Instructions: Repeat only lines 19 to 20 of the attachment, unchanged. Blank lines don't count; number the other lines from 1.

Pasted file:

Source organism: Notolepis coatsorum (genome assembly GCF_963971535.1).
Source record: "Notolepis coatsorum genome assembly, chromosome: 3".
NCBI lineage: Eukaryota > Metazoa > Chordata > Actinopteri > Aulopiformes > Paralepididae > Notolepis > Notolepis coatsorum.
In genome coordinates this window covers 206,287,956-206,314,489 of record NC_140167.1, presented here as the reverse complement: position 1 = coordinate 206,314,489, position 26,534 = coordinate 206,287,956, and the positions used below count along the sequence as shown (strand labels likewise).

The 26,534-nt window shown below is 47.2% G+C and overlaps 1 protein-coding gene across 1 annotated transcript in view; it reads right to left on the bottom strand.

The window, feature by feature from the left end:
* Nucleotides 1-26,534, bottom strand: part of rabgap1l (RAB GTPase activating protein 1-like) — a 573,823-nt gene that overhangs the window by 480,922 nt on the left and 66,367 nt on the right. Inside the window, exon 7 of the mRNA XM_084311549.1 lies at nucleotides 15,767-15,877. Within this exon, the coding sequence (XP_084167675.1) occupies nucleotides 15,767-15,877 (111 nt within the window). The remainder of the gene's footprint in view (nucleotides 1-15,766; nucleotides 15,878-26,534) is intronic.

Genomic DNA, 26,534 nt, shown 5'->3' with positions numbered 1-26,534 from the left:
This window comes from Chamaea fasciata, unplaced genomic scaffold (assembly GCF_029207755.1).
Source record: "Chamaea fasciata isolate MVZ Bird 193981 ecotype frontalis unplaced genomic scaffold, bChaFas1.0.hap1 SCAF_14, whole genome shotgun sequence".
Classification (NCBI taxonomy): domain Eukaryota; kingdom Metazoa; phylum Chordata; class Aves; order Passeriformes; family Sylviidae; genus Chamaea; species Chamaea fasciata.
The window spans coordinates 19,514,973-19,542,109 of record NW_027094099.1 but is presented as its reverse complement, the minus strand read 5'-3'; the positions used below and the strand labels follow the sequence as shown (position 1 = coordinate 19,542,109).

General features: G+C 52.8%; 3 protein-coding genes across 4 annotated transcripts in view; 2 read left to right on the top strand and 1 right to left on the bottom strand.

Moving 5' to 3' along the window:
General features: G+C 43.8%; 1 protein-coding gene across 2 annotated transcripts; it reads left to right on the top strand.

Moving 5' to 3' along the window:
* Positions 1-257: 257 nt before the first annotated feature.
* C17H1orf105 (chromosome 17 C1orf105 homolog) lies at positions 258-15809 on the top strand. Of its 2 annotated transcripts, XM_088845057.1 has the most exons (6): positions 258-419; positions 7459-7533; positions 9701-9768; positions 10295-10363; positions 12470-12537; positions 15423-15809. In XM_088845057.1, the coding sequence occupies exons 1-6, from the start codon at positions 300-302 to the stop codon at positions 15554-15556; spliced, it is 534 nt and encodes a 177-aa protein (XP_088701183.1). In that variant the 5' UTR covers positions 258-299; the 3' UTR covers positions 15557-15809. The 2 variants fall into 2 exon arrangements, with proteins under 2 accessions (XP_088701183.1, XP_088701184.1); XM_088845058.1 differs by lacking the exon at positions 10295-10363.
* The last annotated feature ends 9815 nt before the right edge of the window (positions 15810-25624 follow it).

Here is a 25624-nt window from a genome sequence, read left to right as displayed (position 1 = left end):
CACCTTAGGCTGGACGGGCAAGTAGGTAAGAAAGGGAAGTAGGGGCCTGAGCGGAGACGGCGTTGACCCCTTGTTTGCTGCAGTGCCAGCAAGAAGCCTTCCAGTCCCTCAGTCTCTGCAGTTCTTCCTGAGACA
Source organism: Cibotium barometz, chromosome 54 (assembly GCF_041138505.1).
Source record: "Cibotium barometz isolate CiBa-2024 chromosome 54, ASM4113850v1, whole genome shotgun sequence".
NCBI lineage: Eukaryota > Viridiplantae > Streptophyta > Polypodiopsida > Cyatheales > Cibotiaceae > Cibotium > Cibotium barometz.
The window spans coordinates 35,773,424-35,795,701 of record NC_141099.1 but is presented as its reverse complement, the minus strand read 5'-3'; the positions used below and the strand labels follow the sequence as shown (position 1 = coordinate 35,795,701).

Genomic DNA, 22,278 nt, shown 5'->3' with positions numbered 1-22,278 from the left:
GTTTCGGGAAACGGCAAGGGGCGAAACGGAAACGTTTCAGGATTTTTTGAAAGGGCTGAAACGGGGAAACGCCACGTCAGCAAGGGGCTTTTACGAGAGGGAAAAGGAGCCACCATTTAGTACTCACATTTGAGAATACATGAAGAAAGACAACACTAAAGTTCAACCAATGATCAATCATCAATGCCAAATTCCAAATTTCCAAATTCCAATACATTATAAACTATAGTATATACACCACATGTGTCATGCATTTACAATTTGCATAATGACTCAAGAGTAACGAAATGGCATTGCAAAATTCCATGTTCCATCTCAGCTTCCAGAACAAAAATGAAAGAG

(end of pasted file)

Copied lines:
* The last annotated feature ends 9815 nt before the right edge of the window (positions 15810-25624 follow it).

Here is a 25624-nt window from a genome sequence, read left to right as displayed (position 1 = left end):